PULLMAN, Wash. — The Washington State University School of Communication recently received an $85,000 donation of newsroom automation equipment from Tektronix, a leading technology company.
The equipment, called NewStar, creates workstation environments that streamline news production and allows for better control of news gathering, editing, reporting, production and management. NewStar lets producers automate and coordinate newsroom production tasks from a single workstation.
“For years, just like all broadcasting schools, we’ve had a major struggle to keep up with new technology and have relied on donations from news stations, which is usually old equipment,” said Glenn A. Johnson, associate professor of communication. With the NewStar system in place, WSU students will have the chance to work with the latest newsroom technology, which will put them way ahead in the job market, he said.
Janet Dunnihoo, a NewStar trainer, said more than 90 percent of the TV newsrooms in this country have computerized systems. “NewStar is one of the most widely used systems in the country and around the world,” she said.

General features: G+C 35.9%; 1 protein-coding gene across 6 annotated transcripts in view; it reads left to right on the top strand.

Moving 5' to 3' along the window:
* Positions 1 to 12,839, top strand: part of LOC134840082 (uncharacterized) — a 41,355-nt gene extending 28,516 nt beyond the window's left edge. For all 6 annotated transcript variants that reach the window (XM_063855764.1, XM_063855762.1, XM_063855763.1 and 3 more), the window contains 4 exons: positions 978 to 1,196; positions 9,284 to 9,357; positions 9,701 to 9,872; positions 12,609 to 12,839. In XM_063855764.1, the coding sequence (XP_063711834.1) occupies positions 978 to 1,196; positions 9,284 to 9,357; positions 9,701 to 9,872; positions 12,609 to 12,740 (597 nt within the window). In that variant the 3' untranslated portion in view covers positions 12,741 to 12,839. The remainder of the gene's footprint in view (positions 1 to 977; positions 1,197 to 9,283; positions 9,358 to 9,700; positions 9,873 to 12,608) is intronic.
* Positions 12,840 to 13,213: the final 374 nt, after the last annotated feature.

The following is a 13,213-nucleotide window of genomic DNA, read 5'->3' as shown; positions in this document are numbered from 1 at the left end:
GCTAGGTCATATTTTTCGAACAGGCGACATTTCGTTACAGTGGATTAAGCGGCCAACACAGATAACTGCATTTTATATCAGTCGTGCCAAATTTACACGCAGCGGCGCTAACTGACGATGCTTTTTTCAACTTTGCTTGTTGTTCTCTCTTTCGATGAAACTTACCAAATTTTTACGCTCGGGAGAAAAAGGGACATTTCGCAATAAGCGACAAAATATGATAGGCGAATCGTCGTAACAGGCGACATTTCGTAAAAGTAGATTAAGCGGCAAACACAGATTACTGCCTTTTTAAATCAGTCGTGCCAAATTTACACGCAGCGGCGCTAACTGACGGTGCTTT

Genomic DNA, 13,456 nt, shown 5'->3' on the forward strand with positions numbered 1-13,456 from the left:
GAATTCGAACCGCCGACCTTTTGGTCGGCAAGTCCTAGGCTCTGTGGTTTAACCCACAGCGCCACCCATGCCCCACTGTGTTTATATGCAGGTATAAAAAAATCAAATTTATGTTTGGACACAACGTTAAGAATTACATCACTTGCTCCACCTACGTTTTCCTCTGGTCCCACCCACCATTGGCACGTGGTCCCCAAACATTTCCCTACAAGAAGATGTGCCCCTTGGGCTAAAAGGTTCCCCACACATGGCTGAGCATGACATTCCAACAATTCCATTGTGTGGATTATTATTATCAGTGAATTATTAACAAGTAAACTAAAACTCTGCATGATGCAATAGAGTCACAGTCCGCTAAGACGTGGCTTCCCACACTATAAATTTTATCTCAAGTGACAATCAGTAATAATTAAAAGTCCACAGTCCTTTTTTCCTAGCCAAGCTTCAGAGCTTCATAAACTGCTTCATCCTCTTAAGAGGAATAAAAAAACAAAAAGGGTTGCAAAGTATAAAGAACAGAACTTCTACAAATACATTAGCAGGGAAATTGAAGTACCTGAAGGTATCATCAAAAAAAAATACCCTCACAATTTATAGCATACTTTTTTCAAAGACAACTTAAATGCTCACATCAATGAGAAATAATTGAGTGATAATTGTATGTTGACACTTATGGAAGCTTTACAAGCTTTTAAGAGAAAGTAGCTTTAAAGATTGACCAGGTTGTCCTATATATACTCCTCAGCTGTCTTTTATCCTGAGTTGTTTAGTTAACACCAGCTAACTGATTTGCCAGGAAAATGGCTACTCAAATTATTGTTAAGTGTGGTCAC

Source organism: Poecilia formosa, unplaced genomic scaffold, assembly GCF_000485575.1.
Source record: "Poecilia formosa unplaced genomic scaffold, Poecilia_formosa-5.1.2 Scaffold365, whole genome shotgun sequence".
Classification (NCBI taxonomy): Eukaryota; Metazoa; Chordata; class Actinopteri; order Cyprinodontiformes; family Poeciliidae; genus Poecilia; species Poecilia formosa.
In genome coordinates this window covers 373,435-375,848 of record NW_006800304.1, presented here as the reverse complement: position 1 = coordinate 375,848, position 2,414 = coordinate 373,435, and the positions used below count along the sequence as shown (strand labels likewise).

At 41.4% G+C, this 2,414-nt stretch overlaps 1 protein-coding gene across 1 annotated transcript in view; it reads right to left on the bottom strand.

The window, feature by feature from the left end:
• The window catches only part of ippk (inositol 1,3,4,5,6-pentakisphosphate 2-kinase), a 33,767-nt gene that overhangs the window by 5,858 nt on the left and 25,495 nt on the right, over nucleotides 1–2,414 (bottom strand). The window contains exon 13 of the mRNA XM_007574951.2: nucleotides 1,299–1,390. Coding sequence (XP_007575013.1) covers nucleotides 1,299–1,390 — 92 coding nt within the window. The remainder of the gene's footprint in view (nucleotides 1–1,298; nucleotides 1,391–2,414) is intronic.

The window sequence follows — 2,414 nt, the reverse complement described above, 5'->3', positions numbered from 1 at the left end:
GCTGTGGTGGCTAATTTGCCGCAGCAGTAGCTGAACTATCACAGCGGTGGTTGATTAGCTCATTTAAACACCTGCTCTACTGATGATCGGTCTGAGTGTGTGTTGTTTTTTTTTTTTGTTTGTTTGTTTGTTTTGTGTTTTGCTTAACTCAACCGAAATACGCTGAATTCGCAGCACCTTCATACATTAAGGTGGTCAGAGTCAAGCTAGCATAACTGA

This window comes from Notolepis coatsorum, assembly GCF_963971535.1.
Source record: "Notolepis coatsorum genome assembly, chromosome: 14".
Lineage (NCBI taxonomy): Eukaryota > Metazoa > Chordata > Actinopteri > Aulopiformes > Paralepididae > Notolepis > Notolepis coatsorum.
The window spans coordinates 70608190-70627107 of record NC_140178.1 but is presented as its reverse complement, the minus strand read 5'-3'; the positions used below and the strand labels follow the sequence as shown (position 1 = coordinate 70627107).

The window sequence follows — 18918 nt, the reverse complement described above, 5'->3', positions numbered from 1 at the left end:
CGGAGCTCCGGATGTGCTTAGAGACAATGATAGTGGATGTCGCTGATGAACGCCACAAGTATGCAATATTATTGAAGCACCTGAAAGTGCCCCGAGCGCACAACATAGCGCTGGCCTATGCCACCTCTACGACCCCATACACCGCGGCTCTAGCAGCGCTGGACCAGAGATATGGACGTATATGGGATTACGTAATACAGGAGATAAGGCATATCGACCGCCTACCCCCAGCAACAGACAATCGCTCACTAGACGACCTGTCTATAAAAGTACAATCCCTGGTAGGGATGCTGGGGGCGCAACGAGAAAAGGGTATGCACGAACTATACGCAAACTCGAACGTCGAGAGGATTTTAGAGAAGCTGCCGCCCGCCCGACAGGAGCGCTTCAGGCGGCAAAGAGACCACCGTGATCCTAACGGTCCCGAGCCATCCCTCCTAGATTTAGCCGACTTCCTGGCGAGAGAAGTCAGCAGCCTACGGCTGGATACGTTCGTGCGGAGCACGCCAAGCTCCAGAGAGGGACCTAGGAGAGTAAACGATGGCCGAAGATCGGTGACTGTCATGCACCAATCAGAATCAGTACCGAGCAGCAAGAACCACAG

Alex S. Tan, director, Edward R. Murrow School of Communication, said the donation is an example of how a partnership between the school, broadcasting industry and technology industry can work effectively. “We’re now the only university in the Northwest to have this level of technology available to our students. It’s a real competitive edge for them because they’ll leave WSU better prepared than graduates of most other programs,” he said.
WSU’s NewStar lab of 25 workstations will be used for numerous broadcasting classes, to run the school’s Cable 8 news channel and radio station, and as a demonstration lab to show other universities how useful such a lab can be in education.
“NewStar will help improve Cable 8 news,” Johnson said. “It also will allow for improved newscast editing, as producers and faculty will now have instant access to scripts before they are aired and faster access to the wire services,” he said. “It means that if we went on the air at 7 p.m. and a news story broke at 7:02, we could insert it right into the program and have it on the air in seconds,” he said.
WSU’s College of Liberal Arts also provided $18,000 in matching funds for lab renovations and the purchase of computers.

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